[This is a review of Game of Thrones season 6, episode 3. There will be SPOILERS.]
Game of Thrones is one of the most diffuse storylines on television. Rarely an episode goes by that doesn't ask the viewer to see the Seven Kingdoms from a multitude of varying perspectives. The many-headed dragon that is this sprawling story does something that, while not necessarily unique, is handled extremely well: No matter the viewpoint from which the story unfolds at any given moment, the perspective in question rarely thinks of itself as the villain of the story. And while this is increasingly true as the series has thinned its ranks and culled its cast of characters over the course of the last five seasons and some change – especially now that Joffrey has been made a checkmark in the minus column – the challenge facing the show has been to find a way to explore the hero-of-their-own-story dynamic without retreading the same ideas. And in 'Oathbreaker,' David Benioff and D.B. Weiss choose to go the route of characters doing what they think is right, often when there's someone standing right in front of them telling them they're wrong.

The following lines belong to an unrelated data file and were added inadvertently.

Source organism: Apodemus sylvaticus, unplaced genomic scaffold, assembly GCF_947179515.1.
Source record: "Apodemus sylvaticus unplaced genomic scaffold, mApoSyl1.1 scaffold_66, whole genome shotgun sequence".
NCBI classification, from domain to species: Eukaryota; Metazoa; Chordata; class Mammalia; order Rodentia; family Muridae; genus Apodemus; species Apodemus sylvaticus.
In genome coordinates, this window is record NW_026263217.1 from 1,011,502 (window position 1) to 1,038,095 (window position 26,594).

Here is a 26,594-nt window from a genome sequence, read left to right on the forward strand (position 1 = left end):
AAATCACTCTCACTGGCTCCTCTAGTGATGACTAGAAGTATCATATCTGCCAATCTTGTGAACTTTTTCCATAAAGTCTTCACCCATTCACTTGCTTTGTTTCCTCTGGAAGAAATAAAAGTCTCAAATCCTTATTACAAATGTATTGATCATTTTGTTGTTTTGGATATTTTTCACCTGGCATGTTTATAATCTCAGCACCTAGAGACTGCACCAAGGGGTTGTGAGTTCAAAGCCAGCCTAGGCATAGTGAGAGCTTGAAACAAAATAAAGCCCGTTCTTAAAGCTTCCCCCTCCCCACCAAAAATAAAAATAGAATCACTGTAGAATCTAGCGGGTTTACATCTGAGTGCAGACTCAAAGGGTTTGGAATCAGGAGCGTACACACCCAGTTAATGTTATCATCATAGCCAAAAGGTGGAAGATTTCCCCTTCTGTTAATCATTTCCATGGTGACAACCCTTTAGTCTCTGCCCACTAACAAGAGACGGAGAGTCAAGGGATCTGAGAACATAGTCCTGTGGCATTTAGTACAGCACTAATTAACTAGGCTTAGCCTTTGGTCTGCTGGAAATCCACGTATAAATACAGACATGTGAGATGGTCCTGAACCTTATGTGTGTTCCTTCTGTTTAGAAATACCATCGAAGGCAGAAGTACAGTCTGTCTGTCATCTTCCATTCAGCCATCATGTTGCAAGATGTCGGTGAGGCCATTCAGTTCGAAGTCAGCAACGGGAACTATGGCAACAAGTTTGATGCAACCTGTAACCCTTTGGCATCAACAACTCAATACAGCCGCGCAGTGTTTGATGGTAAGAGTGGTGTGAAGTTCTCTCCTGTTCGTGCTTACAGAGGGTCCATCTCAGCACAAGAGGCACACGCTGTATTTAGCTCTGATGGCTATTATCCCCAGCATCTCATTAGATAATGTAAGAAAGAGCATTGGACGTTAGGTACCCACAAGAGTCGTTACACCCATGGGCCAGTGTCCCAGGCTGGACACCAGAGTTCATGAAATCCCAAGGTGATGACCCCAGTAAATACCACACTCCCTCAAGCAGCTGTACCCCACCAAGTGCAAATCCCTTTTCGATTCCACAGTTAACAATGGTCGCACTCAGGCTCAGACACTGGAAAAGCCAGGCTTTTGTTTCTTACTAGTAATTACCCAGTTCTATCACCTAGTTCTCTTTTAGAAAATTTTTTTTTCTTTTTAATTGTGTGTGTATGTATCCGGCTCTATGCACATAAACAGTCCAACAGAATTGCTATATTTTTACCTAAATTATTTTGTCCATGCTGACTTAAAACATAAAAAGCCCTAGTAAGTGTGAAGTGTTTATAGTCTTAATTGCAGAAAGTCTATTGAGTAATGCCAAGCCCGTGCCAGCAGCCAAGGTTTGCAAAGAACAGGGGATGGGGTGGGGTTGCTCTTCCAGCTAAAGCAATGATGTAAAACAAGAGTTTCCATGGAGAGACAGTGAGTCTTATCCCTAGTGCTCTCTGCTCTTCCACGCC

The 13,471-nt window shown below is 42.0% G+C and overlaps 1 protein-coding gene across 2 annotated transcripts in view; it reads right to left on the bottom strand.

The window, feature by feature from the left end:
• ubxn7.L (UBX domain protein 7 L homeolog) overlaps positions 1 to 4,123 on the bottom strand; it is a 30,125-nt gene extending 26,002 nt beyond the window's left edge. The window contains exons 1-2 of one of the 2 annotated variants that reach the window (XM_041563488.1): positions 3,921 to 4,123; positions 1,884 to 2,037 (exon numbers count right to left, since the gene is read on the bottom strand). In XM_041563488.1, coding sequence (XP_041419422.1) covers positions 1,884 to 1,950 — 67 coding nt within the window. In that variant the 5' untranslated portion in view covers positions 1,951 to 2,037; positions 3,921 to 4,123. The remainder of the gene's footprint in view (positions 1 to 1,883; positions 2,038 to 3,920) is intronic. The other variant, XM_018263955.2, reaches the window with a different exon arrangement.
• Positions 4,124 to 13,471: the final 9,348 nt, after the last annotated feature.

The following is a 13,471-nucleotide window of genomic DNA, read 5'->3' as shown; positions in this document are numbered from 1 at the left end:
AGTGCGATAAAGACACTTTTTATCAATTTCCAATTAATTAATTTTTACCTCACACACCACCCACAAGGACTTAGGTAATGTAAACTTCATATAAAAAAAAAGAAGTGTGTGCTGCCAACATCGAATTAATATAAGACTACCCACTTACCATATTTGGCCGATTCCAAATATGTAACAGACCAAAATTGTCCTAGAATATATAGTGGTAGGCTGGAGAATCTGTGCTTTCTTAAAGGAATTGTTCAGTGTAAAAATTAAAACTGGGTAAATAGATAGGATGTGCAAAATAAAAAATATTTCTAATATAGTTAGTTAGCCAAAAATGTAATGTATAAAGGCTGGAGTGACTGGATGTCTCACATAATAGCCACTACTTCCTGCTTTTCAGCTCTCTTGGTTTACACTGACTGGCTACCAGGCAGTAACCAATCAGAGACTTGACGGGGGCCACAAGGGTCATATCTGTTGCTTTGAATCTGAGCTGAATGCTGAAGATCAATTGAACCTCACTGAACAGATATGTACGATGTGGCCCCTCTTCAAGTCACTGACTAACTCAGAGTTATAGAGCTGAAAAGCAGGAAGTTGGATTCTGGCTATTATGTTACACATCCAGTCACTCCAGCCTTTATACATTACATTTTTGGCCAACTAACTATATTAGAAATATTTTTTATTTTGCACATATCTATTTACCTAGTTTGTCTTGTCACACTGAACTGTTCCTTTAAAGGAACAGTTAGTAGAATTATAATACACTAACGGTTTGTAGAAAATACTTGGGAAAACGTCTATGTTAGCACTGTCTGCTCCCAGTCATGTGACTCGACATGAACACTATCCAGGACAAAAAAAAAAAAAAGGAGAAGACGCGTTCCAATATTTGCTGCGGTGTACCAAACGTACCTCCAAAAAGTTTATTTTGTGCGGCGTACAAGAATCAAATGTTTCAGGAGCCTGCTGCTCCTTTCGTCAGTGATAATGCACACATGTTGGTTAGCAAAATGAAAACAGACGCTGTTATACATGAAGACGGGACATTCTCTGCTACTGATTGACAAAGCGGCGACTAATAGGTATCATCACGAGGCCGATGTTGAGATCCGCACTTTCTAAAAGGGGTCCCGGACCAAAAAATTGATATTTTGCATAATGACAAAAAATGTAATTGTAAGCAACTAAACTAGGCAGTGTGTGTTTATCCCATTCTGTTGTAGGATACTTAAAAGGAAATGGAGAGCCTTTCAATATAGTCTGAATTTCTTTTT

The episode begins where 'Home' left off: with Jon Snow rising from the cold slab his corpse had been laying on. His resurrection isn't a scene that inspires great faith; it isn't a man triumphantly returning from the grave. Instead Jon's revival hews closer to an apneic episode. But the driving force of the scene isn't that Jon's back to life (that was last week's episode), but that he's back with stories of what a great big nothing waits for those whose watch has ended. That leaves Jon saddled with the mind-job of being brought back to life – or allowed back by the Lord, according to Melisandre – after having to recall being betrayed and murdered by his own men. "I did what I thought was right, and I got murdered for it," he tells Ser Davos, kicking off an hour that believes so fully the battle for the Iron Throne and the future of all life in the Seven Kingdoms comes down to a matter of perspective it writes it into the text of an entire scene.